Nabbing the Benefits of Generative Design without 3D Printing

Industrial manufacturer Claudius Peters is using generative design to inspire improved part shapes that are then produced using conventional manufacturing.

Generative design became the whispered theme at this year’s Autodesk Accelerate conference in Toronto last week. In product development, generative design functions to deliver two goals: reduced weight with equal or greater strength.

Claudius Peters, Autodesk, generative design, re-engineering, reverse engineering, Scrum, sprints
These design possibilities were produced through the generative design process. (Image source: Design News)

Generative design is associated with 3D printing because the shapes possible with additive manufacturing expand beyond the limitations of conventional manufacturing, which involves machining or casting. However, at least one company has discovered that generative design can be used as a starting point for companies that want the benefits of generative design without the cost of 3D printing.

Revamping Engineering in the Digital Age

The German company Claudius Peters wanted to change its design process to improve its products. The company provides pneumatic conveyors, silos, clinker coolers, grinding mills, and packing systems, which can be found in cement, coal, alumina, and gypsum plants across the globe. “We like to do things at less cost, less weight, and less engineering,” Thomas Nagel, chief digital officer at Claudius Peters, explained during an Accelerate session. “We needed to get much better in all areas to reduce lead times, increase turnover, and lift customer satisfaction.”

In order to accomplish this, Nagel knew he would have to rethink the company’s engineering processes. “We used to have silos, where the engineering guys were separate from the manufacturing guys,” said Nagel. “We became convinced our know-how from yesterday would not prepare us for tomorrow. We needed to get agile, faster, and better.”

Claudius Peters, Autodesk, generative design, re-engineering, reverse engineering, Scrum, sprints
This was the optimal design that came from the generative design process. (Image source: Design News)

Turning to Scrum to Improve Engineering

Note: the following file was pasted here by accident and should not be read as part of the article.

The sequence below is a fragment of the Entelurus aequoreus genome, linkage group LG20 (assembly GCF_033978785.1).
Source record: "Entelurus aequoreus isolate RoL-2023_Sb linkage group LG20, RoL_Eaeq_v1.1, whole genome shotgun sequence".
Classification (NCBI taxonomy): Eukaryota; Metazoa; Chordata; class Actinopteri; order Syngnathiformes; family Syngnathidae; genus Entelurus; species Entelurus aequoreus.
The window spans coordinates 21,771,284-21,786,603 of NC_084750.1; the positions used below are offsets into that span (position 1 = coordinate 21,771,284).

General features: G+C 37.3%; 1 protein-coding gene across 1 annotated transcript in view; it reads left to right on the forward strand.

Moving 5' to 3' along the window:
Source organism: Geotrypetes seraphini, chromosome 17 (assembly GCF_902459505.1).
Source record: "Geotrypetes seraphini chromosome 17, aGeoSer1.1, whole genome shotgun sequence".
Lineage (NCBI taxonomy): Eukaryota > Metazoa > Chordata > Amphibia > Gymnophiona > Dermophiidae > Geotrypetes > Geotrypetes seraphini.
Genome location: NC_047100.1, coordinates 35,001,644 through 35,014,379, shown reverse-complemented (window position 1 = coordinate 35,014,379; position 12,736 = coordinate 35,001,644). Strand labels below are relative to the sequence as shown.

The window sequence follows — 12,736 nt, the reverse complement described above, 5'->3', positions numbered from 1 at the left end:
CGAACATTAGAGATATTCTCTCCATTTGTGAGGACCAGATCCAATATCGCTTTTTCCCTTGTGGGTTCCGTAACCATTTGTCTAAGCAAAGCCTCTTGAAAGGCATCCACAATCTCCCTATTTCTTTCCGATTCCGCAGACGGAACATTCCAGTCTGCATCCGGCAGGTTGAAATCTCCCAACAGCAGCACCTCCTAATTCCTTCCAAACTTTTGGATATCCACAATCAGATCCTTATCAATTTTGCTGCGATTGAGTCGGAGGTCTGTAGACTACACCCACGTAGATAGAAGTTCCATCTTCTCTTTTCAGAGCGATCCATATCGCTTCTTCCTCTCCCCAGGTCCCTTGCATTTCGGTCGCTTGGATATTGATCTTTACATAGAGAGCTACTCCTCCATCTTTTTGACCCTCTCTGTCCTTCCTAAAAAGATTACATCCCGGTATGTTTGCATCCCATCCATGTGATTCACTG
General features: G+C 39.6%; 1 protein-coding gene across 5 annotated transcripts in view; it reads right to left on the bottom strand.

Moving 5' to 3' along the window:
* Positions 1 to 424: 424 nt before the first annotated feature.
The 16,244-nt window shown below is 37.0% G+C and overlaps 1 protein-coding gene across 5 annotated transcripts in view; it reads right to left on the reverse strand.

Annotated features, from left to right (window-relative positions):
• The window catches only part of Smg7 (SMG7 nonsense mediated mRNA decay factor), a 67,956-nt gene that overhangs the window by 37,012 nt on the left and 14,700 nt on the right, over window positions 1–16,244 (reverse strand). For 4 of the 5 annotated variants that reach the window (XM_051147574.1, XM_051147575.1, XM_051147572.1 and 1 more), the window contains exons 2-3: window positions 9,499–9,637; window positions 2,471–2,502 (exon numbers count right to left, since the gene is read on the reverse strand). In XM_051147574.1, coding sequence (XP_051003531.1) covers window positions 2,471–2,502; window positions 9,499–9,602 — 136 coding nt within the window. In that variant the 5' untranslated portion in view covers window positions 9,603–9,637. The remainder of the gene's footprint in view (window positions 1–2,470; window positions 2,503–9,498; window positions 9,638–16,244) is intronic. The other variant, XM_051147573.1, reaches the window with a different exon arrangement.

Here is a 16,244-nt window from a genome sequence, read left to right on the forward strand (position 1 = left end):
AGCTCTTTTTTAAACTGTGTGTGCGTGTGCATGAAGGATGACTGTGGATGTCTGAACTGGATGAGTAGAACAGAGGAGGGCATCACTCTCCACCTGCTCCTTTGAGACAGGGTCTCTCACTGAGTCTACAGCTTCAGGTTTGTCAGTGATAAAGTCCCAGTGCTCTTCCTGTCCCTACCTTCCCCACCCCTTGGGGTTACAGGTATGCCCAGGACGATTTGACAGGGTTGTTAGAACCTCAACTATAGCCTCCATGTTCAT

The company turned to Scrum to improve its engineering processes. Scrum is a concept that comes from the world of software development. In Scrum, you have teams of five to nine people who complete prioritized product-backlog items in iterations called sprints. These backlog items can be features, scenarios, or stories. A sprint is typically two to three weeks. “We looked at Scrum because we wanted to look at design differently,” said Nagel. “Design thinking at lean start-ups is often based on Scrum. We needed to learn new digital skills and learn how to get to the next step.”

Nagel realized that part of his challenge in changing decades-old processes would involve bringing in a new generation of engineers. Young engineers needed to be part of the change. “Our project team is like an incubator. It includes young people who are willing to change,” said Nagel. “We understood that the electric light didn’t come from the continuous improvement of candles. We needed to completely change how we were doing things. That’s why we tried generative design.”

Improving the Clinker Cooler

The first project they took up in the new approach was a part that goes on one of the company’s coolers. “We had to change the clinker cooler. The change had to be as cheap as possible,” said Nagel. “We wanted to reduce the weight and cost. The original design for the cooler parts was heavy duty.”

Claudius Peters, Autodesk, generative design, re-engineering, reverse engineering, Scrum, sprints
This part is the result of generative design being re-engineered for production using conventional manufacturing. (Image source: Design News)

In order to come up with new engineering ideas, the SCRUM team turned to new design techniques. “We decided to change the way we think. We looked at the constraints and the loads. We brought in our IT, design, and engineering teams. We decided to try generative design,” said Nagel. “The result was surprising. We would never have come up with the design it produced. We examined it to make sure all the loads and constraints were correct. They were. And the part was 40% lighter.”

Reverse Engineering the Generative Design

Part of the overall goal for creating new parts was to make them affordable. “The process of creating the new part involved 3D printing, and we couldn’t bear the cost of 3D printing. So, we took the design and re-engineered it to support conventional manufacturing,” said Nagel. “We reverse-engineered the part and added in the information from the foundry. We found it needed some more material. So, we added more material. And even with added material, it was still 30% lighter. Our customers were excited.”

Since getting the positive result using generative design, the company has made it a standard process for parts design. “We continue to use generative design as an idea generator. We’re often very surprised with the result,” said Nagel. “Since we don’t want to do 3D printing, we reverse engineer the generative design and make the part conventionally. Maybe it only saves 30 percent of the weight instead of 40 percent, but it’s still a significant savings.”

Rob Spiegel has covered automation and control for 17 years, 15 of them for Design News. Other topics he has covered include supply chain technology, alternative energy, and cyber security. For 10 years, he was owner and publisher of the food magazine Chile Pepper.

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